The RTIs in brief sought whether:

  1. the said account had been blocked pursuant to an order under Section 69A of the IT Act read with 2009 Blocking Rules or any other provision of law;
  2. Twitter Inc. was given notice and an opportunity of hearing;
  3. any effort was made to identify the originator of content on the said account under Rule 8(1) of the 2009 Blocking Rules;
  4. any complaint was received regarding the said account;
  5. a Review Committee, pursuant to Rule 6 of the Blocking Rules, 2009, was constituted to determine whether it was necessary to restrict the account belonging to Sushant Singh; and
  6. a Committee for examination of requests, pursuant to Rule 7 of the IT Rules, 2009, was constituted to determine whether it was necessary to restrict the account belonging to the applicant.

The RTIs also asked MeitY to provide a copy of all documents related to the queries asked.

MeitY denied any information relating to blocking orders

While DoT and MHA replied stating they had no information regarding Sushant Singh’s account, MeitY has claimed that any information regarding blocking is not only confidential under Rule 16 of the 2009 Blocking Rules, but is  also related to national security, sovereignty and integrity, and is thus exempt under Rule 8(1)(a) of the RTI Act.

This reply proceeds under an incorrect understanding of the application of Rule 16 of the 2009 Blocking Rules. The Hon’ble Supreme Court in Shreya Singhal v. Union of India (2015) 5 SCC 1, held:

114. It will be noticed that Section 69-A unlike Section 66-A is a narrowly drawn provision with several safeguards. First and foremost, blocking can only be resorted to where the Central Government is satisfied that it is necessary so to do. Secondly, such necessity is relatable only to some of the subjects set out in Article 19(2). Thirdly, reasons have to be recorded in writing in such blocking order so that they may be assailed in a writ petition under Article 226 of the Constitution.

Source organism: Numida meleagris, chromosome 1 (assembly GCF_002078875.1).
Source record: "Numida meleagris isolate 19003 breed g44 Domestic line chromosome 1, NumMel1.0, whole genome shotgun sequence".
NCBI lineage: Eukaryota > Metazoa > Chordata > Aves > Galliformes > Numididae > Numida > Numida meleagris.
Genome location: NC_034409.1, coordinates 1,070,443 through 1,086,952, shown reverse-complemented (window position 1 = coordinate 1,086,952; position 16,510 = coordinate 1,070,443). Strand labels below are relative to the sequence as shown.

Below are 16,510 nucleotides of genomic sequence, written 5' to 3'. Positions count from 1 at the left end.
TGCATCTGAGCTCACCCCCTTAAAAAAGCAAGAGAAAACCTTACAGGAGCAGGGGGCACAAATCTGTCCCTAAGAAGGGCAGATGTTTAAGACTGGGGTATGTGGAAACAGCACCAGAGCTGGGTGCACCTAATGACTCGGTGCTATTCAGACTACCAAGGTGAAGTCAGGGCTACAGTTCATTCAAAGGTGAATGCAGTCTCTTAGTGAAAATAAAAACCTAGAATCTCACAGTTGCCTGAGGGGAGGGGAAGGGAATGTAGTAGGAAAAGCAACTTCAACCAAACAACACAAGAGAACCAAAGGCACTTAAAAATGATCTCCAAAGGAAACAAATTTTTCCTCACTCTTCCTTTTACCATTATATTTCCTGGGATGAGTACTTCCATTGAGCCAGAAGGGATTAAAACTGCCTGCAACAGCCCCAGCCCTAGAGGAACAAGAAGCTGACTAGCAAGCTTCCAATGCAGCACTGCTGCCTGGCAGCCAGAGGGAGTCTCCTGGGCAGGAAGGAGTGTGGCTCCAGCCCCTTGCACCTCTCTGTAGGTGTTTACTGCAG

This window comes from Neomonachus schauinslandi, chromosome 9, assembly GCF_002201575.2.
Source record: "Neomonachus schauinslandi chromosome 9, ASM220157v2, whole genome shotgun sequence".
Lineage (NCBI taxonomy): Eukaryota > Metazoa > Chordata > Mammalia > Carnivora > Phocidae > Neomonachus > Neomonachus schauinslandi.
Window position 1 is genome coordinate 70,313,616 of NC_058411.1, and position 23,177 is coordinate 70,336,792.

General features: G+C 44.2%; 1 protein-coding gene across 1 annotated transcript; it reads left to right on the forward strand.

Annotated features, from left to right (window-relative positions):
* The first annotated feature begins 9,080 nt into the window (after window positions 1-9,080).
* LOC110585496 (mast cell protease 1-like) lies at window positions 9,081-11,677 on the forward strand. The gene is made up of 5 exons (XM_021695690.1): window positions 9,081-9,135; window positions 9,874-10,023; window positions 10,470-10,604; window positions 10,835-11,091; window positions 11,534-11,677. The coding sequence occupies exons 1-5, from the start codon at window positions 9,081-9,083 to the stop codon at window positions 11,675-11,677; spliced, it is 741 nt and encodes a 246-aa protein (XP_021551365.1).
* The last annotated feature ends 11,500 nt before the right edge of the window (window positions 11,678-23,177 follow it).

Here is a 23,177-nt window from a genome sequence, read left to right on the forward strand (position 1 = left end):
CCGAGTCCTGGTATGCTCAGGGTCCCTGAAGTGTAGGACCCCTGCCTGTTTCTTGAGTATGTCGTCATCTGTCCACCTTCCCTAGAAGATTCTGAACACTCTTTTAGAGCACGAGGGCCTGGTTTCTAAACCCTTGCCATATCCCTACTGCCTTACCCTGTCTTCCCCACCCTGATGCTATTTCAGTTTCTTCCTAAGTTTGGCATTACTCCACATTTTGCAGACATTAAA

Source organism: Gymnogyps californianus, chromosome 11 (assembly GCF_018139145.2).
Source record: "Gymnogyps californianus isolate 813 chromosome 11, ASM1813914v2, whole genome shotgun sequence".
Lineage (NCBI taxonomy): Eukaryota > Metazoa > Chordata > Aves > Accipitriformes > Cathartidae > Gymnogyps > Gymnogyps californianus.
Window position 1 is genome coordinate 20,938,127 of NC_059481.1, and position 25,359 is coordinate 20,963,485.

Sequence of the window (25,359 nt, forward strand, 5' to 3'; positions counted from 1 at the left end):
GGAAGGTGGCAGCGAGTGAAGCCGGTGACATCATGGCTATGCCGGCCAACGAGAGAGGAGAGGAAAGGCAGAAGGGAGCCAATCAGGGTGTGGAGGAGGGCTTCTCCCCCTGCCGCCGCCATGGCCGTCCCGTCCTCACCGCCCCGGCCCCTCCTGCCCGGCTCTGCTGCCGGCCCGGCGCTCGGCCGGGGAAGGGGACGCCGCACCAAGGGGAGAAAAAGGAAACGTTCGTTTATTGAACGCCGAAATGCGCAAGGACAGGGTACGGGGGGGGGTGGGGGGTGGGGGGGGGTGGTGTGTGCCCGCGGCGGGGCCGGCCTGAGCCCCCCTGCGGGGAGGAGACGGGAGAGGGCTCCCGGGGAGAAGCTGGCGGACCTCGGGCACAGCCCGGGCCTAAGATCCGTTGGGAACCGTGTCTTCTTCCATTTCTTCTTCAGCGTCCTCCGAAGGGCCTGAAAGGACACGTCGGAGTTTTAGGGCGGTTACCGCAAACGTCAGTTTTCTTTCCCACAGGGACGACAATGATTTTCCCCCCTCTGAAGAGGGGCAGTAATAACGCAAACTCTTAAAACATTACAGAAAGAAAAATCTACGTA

115. The Rules further provide for a hearing before the Committee set up—which Committee then looks into whether or not it is necessary to block such information. It is only when the Committee finds that there is such a necessity that a blocking order is made. It is also clear from an examination of Rule 8 that it is not merely the intermediary who may be heard. If the “person” i.e. the originator is identified he is also to be heard before a blocking order is passed. Above all, it is only after these procedural safeguards are met that blocking orders are made and in case there is a certified copy of a court order, only then can such blocking order also be made. It is only an intermediary who finally fails to comply with the directions issued who is punishable under sub-section (3) of Section 69-A.” (emphasis supplied)

It is clear from the above that Mr. Singh ought to have been afforded a hearing before a blocking order was passed in respect of his Twitter account. Mr Singh is also entitled to know the reasons why his account was blocked. Not only did Meity not comply with these legal obligations, it is also refusing to provide any information at all in respect of such blocking.